****
Offline



Posts: 489
Location: Nottingham
Joined: 07/11/06
Re: Building an f5 Counter-Gambit Repertoire
Reply #4 - 03/17/07 at 10:22:25
Post Tools
I've played all these:

1 e4 e5 2 Bc4 f5
1 e4 e5 2 Nc3 Nc6 3 Bc4 f5
1 e4 e5 2 f4 Nc6 3 Nf3 f5
1 e4 e5 2 f4 exf4 3 Bc4 f5
1 e4 e5 2 f4 exf4 3 Nf3 f5
1 e4 e5 2 Nf3 Nc6 3 Bb5 f5
1 e4 e5 2 Nf3 Nc6 3 Bb5 a6 4 Ba4 f5
1 e4 e5 2 Nf3 d6 3 d4 f5
1 e4 e5 2 Nf3 f5

Smiley
  

blog inspired by Bronstein's book, but using my own games: http://200opengames.blogspot.co.uk/
Back to top
WWW  
IP Logged
 
Willempie
God Member
*****
Offline


I love ChessPublishing
.com!

Posts: 4312
Location: Holland
Joined: 01/07/05
Re: Building an f5 Counter-Gambit Repertoire
Reply #3 - 03/15/07 at 13:26:05
Post Tools
FusterCluck wrote on 03/15/07 at 02:41:09:
Indeed, getting "creative" is the entire purpose of such an unorthodox repertoire.  Regarding the game you posted... i definitely prefer the 4...Nf6 move order.  The same attack theme doesn't work for white:

1.e4 e5 2.Nf3 Nc6 3.Nc3 f5 4.d4 Nf6 aiming to castle asap 5.Nxe5 [5.Bc4 d6] 5...Nxe5 6.dxe5 Nxe4 7.Bc4 Qh4.  White must find other means of attack and black is not without counterplay.

What mess is there after 7.Nxe4 fxe4 8.Qd4 (or anything else sensible). Looks to me that you prolly lose a pawn or get into a bad position.
Quote:
The Gothic defense is obviously a tactical mess... but could be a lot of fun!   Does your gut instinct tell you that it is any worse than the Colorado Gambit?  One thing worth noting is that if go with my "PLAN A" gambits, i don't think i'll have to face this nearly as often as the Ruy Lopez / Italian formations, whereas the Colorado practically begs white to play the best variant early on.

If your opinion is that all these gambits are garbage...  i would really appreciate any ideas you have for an alternative "agressive yet unorthodox" system or two vs. Nf3 and Nc3 that doesn't require reams of theoretical knowledge.

I think most are "garbage", though prolly playable, but the f5-version against the Giuoco is one of the worst versions.
If you are focused on the move f5, you may want to check into various lines with d6 (iso Nc6) and f5 such as in the Philidor (though of course you lose the Jaenisch option which is one of the best lines with f5). These are usually also "garbage", but are a bit more safe. Plus of course you have the Falkbeer against the KG and a similar line against the Vienna.
  

If nothing else works, a total pig-headed unwillingness to look facts in the face will see us through.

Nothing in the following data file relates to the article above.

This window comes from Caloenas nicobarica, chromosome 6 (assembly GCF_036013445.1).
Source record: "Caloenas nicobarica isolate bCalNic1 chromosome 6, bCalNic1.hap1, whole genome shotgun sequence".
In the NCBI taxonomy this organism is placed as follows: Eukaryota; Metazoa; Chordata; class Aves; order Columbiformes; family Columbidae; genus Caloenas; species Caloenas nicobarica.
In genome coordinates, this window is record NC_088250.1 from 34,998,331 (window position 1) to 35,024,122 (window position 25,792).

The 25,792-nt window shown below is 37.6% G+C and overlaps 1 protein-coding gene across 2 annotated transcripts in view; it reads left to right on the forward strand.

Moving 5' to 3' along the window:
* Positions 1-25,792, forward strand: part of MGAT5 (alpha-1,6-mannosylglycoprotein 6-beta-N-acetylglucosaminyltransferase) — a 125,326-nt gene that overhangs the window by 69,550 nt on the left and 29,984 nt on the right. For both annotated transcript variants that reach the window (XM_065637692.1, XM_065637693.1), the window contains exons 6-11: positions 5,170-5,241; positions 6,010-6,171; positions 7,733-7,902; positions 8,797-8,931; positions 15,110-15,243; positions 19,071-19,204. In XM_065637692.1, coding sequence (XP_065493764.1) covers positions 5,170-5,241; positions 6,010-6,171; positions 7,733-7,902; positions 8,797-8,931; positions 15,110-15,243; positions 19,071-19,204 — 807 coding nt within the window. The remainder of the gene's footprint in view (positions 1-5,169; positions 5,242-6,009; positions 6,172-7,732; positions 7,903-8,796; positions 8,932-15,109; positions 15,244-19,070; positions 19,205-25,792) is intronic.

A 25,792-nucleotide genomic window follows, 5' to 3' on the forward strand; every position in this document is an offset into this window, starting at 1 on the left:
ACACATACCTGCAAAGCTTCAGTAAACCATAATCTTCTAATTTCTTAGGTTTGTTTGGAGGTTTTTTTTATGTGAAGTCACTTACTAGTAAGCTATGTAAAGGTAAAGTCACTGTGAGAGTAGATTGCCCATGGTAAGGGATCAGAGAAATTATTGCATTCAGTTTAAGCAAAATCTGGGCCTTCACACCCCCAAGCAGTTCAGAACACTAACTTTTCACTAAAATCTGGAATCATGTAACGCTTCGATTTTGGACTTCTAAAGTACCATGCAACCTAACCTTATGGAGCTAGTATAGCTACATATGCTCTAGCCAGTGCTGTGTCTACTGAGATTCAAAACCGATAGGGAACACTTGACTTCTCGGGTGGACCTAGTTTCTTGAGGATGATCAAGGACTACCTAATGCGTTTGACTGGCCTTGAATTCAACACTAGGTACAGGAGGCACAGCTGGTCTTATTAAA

Back to top
 
IP Logged
 
FusterCluck
YaBB Newbies
*
Offline


I love ChessPublishing
.com!

Posts: 39
Location: Summerville
Joined: 05/16/04
Re: Building an f5 Counter-Gambit Repertoire
Reply #2 - 03/15/07 at 02:41:09
Post Tools
Indeed, getting "creative" is the entire purpose of such an unorthodox repertoire.  Regarding the game you posted... i definitely prefer the 4...Nf6 move order.  The same attack theme doesn't work for white:

1.e4 e5 2.Nf3 Nc6 3.Nc3 f5 4.d4 Nf6 aiming to castle asap 5.Nxe5 [5.Bc4 d6] 5...Nxe5 6.dxe5 Nxe4 7.Bc4 Qh4.  White must find other means of attack and black is not without counterplay.

The Gothic defense is obviously a tactical mess... but could be a lot of fun!   Does your gut instinct tell you that it is any worse than the Colorado Gambit?  One thing worth noting is that if go with my "PLAN A" gambits, i don't think i'll have to face this nearly as often as the Ruy Lopez / Italian formations, whereas the Colorado practically begs white to play the best variant early on.

If your opinion is that all these gambits are garbage...  i would really appreciate any ideas you have for an alternative "agressive yet unorthodox" system or two vs. Nf3 and Nc3 that doesn't require reams of theoretical knowledge.
  
Back to top
 
IP Logged
 
MNb
God Member
*****
Offline


Rudolf Spielmann forever

Posts: 10478
Location: Moengo
Joined: 01/05/04
Gender: Male
Re: Building an f5 Counter-Gambit Repertoire
Reply #1 - 03/15/07 at 01:40:06
Post Tools
GM Ludek Pachmann in Moderne Schachtheorie I, Offene Spiele (1980) and Euwe/Samarian in De Opening 11C, Open Spelen III give this line: